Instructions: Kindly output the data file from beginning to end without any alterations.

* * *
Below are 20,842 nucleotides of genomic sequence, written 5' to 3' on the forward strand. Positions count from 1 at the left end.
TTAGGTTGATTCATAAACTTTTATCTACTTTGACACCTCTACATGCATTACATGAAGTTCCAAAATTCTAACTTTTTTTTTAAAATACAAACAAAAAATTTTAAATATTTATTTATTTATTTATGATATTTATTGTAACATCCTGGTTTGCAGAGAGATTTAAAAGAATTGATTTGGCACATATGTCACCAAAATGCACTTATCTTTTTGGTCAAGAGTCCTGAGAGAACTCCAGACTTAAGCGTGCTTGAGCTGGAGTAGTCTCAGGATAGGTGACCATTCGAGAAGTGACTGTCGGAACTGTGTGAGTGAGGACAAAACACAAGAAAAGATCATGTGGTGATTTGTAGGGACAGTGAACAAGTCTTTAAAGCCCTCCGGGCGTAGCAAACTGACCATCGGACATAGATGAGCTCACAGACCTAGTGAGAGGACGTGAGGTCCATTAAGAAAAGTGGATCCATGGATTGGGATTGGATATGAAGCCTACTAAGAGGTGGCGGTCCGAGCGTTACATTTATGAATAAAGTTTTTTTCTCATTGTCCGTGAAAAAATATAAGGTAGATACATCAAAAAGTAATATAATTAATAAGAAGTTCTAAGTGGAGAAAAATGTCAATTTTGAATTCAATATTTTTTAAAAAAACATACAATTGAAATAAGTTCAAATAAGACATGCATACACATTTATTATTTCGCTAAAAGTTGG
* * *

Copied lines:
Below are 20,842 nucleotides of genomic sequence, written 5' to 3' on the forward strand. Positions count from 1 at the left end.
TTAGGTTGATTCATAAACTTTTATCTACTTTGACACCTCTACATGCATTACATGAAGTTCCAAAATTCTAACTTTTTTTTTAAAATACAAACAAAAAATTTTAAATATTTATTTATTTATTTATGATATTTATTGTAACATCCTGGTTTGCAGAGAGATTTAAAAGAATTGATTTGGCACATATGTCACCAAAATGCACTTATCTTTTTGGTCAAGAGTCCTGAGAGAACTCCAGACTTAAGCGTGCTTGAGCTGGAGTAGTCTCAGGATAGGTGACCATTCGAGAAGTGACTGTCGGAACTGTGTGAGTGAGGACAAAACACAAGAAAAGATCATGTGGTGATTTGTAGGGACAGTGAACAAGTCTTTAAAGCCCTCCGGGCGTAGCAAACTGACCATCGGACATAGATGAGCTCACAGACCTAGTGAGAGGACGTGAGGTCCATTAAGAAAAGTGGATCCATGGATTGGGATTGGATATGAAGCCTACTAAGAGGTGGCGGTCCGAGCGTTACATTTATGAATAAAGTTTTTTTCTCATTGTCCGTGAAAAAATATAAGGTAGATACATCAAAAAGTAATATAATTAATAAGAAGTTCTAAGTGGAGAAAAATGTCAATTTTGAATTCAATATTTTTTAAAAAAACATACAATTGAAATAAGTTCAAATAAGACATGCATACACATTTATTATTTCGCTAAAAGTTGG